Wednesday, June 18, 2008
Memories are not always made of roses....
Prologue: My Parents are no more.
I could neither see the two small girls who were waiting with a bunch of neatly tied wild roses at the exit of the railway station, nor did I see a group of elders waiting along with the girls to receive me…............ instead I was looking at the changes that came in that old railway station since I last visited it, almost 7 years ago to attend Henry's funeral.
I was looking at the neatly painted wood and concrete fence, painted fresh with a cute white and pink on alternate pillars.
The old building that was the parcel container was replaced with a new concrete structure. The old building was donated by my mom and what was left of the building was a board with her name in faded chrome paint still shining in Congo red colour.
My eyes went beyond far end of the railway station, scanning for something so vivid. I saw what I was looking for, the huge old May flower tree still blooming with red and yellow flowers.
I remembered that the tree was older than me and my mom.
I used to play the soldier and robber with those buds of Mayflower with her while waiting for the train to arrive.
She would win easily, giving me a chance to watch her beautiful laughter of victory. She was the one who taught me how to play that game on one of our very few journeys together.
Though our tickets were always booked first class, she would refuse the guard’s request to use the VIP waiting room…instead she would lead me to the crude wooden bench beneath the tree with yellow and red flowers covering the earth all around us.
She was well known around this country, where she was born and brought up.
At those times while she was in her territory, she was a kid mostly, and acted like a wild butterfly.
A few minutes of the news of her arrival would bring a dozen young girls at her door.
She would play with young girls keeping an eye on me and winking wickedly at me.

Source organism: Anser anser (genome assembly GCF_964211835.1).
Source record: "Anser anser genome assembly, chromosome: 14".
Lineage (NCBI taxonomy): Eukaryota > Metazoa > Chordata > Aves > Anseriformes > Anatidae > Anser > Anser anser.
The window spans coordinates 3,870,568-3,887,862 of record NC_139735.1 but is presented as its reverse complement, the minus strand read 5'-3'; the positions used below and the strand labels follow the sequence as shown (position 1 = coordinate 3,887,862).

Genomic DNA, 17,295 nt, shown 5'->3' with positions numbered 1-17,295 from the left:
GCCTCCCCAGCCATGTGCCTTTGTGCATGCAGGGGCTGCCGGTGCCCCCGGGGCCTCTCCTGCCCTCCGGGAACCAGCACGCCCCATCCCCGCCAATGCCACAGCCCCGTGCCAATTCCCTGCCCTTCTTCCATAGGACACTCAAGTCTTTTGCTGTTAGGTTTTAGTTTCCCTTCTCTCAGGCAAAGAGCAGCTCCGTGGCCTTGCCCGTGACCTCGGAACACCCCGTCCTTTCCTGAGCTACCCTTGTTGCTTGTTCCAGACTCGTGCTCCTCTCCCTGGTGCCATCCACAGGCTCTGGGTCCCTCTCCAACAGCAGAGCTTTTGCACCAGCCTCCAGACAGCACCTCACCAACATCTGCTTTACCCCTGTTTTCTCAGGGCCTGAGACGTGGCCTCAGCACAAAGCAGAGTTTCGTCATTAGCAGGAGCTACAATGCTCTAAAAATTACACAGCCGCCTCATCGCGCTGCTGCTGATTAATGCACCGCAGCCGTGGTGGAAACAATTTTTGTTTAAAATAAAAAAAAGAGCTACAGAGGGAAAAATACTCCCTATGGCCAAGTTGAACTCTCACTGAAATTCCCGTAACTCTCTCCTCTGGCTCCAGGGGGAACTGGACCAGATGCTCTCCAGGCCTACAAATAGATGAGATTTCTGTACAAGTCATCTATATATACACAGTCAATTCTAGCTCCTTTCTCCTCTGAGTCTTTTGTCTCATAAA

With my Dad she would always politely refuse travelling by car when he tries to reson with her to use his car and driver, simply because she wanted to enjoy the country. What she would say to my dad was that the roads being bad and the train being safer.
I knew what was her likes and dislikes.
She was not woman at those times. In her country she was a girl fluent in her language, talking to the old grannies as if she is one of them, and also to the cute black skinned children like a bubbling kettle.
Some body touched my hand calling me ‘little master’.
I saw the black guard, who was standing on the platform looking at me at the door blocking the pathway.
I was still "little master" to him.
“There are all waiting for you at the gate Sir. We are about to go…just waiting for you to get down” He added and smiled.
He looked at me intently for a second and then added gravely “My respect to the late master… I always waited for him whenever he came by train”.
“I know Mickey" I answered looking elsewhere as I didnt want to look in to his mellow eyes.
"Thanks for remembering him” I answered to Michael the guard.... visualising in my mind, his surprise and wonderment in his face when he realised that I remember his pet name so well.
That was what my dad called him fondly…Mickey !!
I slowly got down from the first class cabin, as he ordered some one to take my luggage.
I shook my head and showed him my backpack, letting him know that it was my whole luggage.
I also wanted to tell him that I was here on a mission, and what I needed was just a pen, to sign a legal document that would be my last link with the place.
I was aware that I won't see this place again, but I just kept my mouth zipped.
I walked towards the exit gate nearby, waving to Mickey as he was whistling the train to go.
Just before the exit gate I had the urge to turn around, and I did, towards the platform and at the moving train, watching each and every compartment…each one flashing in my mind, gaining speed like a movie, spontaneously giving me glimpses of her and her laughing eyes.
I stood still with my tearful eyes a long minute, looking at the tail end of the train fading away like a big python, while I waited for the moisture in my eyes to subside.
I regained my posture and turned around facing the group and smiled. "Here I am" I said.
I accepted the bunch of flowers from two little black beauties...my late uncle's grandchildren. I looked beyond the group and saw a pair of dark and deep eyes behind the faces looking intently at me.
When it comes to music, I don’t have a language barrier.
I can enjoy music when I am in a happy mood or when it dips to the lowest too… provided that the music suits my mood.
Here is one of my favourite Arabic songs, a sentimental ballad by the famous Lebananee artist Hussein El Jasmi singing “Wallah ma yeshwa”